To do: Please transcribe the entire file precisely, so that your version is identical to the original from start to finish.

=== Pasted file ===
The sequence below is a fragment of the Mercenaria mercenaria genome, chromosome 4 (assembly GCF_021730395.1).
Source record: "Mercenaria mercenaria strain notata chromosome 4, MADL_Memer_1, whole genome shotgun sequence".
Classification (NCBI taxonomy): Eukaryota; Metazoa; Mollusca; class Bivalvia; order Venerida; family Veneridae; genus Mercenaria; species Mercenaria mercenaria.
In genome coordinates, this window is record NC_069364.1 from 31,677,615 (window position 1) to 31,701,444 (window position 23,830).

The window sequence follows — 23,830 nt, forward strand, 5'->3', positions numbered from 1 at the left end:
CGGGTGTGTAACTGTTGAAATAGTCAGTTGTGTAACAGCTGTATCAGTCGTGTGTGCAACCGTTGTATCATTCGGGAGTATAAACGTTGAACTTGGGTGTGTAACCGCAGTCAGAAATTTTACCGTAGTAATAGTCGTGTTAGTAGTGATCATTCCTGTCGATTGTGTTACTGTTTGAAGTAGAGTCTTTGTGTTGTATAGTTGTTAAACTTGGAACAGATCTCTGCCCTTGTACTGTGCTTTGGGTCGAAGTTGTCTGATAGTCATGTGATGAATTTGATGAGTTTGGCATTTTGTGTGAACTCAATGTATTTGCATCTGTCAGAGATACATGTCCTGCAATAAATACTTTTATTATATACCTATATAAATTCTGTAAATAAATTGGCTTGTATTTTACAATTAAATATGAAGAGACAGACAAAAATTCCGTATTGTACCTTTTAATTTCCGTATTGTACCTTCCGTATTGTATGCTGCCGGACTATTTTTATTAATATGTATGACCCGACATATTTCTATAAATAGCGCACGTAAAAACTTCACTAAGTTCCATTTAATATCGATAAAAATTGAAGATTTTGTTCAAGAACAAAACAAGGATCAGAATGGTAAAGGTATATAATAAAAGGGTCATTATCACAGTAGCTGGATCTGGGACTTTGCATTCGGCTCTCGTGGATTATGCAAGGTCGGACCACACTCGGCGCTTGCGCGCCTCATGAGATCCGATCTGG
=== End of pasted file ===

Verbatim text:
The sequence below is a fragment of the Mercenaria mercenaria genome, chromosome 4 (assembly GCF_021730395.1).
Source record: "Mercenaria mercenaria strain notata chromosome 4, MADL_Memer_1, whole genome shotgun sequence".
Classification (NCBI taxonomy): Eukaryota; Metazoa; Mollusca; class Bivalvia; order Venerida; family Veneridae; genus Mercenaria; species Mercenaria mercenaria.
In genome coordinates, this window is record NC_069364.1 from 31,677,615 (window position 1) to 31,701,444 (window position 23,830).

The window sequence follows — 23,830 nt, forward strand, 5'->3', positions numbered from 1 at the left end:
CGGGTGTGTAACTGTTGAAATAGTCAGTTGTGTAACAGCTGTATCAGTCGTGTGTGCAACCGTTGTATCATTCGGGAGTATAAACGTTGAACTTGGGTGTGTAACCGCAGTCAGAAATTTTACCGTAGTAATAGTCGTGTTAGTAGTGATCATTCCTGTCGATTGTGTTACTGTTTGAAGTAGAGTCTTTGTGTTGTATAGTTGTTAAACTTGGAACAGATCTCTGCCCTTGTACTGTGCTTTGGGTCGAAGTTGTCTGATAGTCATGTGATGAATTTGATGAGTTTGGCATTTTGTGTGAACTCAATGTATTTGCATCTGTCAGAGATACATGTCCTGCAATAAATACTTTTATTATATACCTATATAAATTCTGTAAATAAATTGGCTTGTATTTTACAATTAAATATGAAGAGACAGACAAAAATTCCGTATTGTACCTTTTAATTTCCGTATTGTACCTTCCGTATTGTATGCTGCCGGACTATTTTTATTAATATGTATGACCCGACATATTTCTATAAATAGCGCACGTAAAAACTTCACTAAGTTCCATTTAATATCGATAAAAATTGAAGATTTTGTTCAAGAACAAAACAAGGATCAGAATGGTAAAGGTATATAATAAAAGGGTCATTATCACAGTAGCTGGATCTGGGACTTTGCATTCGGCTCTCGTGGATTATGCAAGGTCGGACCACACTCGGCGCTTGCGCGCCTCATGAGATCCGATCTGG